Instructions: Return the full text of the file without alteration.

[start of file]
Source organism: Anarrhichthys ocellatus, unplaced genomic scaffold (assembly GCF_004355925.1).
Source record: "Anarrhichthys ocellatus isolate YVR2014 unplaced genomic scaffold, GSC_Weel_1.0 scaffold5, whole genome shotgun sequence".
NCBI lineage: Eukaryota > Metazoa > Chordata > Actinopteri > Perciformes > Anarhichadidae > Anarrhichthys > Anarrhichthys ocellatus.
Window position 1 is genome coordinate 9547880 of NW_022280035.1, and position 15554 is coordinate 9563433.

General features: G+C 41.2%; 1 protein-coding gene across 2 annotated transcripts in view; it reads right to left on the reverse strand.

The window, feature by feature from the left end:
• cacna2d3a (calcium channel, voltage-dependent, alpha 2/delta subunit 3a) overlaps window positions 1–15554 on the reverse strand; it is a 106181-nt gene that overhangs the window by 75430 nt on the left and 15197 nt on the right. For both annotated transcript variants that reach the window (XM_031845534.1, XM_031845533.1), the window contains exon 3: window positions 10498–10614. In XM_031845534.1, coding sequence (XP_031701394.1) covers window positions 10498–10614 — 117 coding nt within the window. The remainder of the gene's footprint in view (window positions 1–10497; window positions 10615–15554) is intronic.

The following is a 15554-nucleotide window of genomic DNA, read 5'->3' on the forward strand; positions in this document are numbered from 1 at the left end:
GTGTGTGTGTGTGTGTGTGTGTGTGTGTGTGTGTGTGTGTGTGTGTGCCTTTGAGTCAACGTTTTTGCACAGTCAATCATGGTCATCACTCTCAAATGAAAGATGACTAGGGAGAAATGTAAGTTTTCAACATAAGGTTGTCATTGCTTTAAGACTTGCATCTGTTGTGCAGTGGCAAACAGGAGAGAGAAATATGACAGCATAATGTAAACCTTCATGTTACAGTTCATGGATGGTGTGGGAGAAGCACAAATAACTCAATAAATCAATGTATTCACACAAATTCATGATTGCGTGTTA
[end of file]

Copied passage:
Source organism: Anarrhichthys ocellatus, unplaced genomic scaffold (assembly GCF_004355925.1).
Source record: "Anarrhichthys ocellatus isolate YVR2014 unplaced genomic scaffold, GSC_Weel_1.0 scaffold5, whole genome shotgun sequence".
NCBI lineage: Eukaryota > Metazoa > Chordata > Actinopteri > Perciformes > Anarhichadidae > Anarrhichthys > Anarrhichthys ocellatus.
Window position 1 is genome coordinate 9547880 of NW_022280035.1, and position 15554 is coordinate 9563433.

General features: G+C 41.2%; 1 protein-coding gene across 2 annotated transcripts in view; it reads right to left on the reverse strand.

The window, feature by feature from the left end:
• cacna2d3a (calcium channel, voltage-dependent, alpha 2/delta subunit 3a) overlaps window positions 1–15554 on the reverse strand; it is a 106181-nt gene that overhangs the window by 75430 nt on the left and 15197 nt on the right. For both annotated transcript variants that reach the window (XM_031845534.1, XM_031845533.1), the window contains exon 3: window positions 10498–10614. In XM_031845534.1, coding sequence (XP_031701394.1) covers window positions 10498–10614 — 117 coding nt within the window. The remainder of the gene's footprint in view (window positions 1–10497; window positions 10615–15554) is intronic.

The following is a 15554-nucleotide window of genomic DNA, read 5'->3' on the forward strand; positions in this document are numbered from 1 at the left end:
GTGTGTGTGTGTGTGTGTGTGTGTGTGTGTGTGTGTGTGTGTGTGTGCCTTTGAGTCAACGTTTTTGCACAGTCAATCATGGTCATCACTCTCAAATGAAAGATGACTAGGGAGAAATGTAAGTTTTCAACATAAGGTTGTCATTGCTTTAAGACTTGCATCTGTTGTGCAGTGGCAAACAGGAGAGAGAAATATGACAGCATAATGTAAACCTTCATGTTACAGTTCATGGATGGTGTGGGAGAAGCACAAATAACTCAATAAATCAATGTATTCACACAAATTCATGATTGCGTGTTA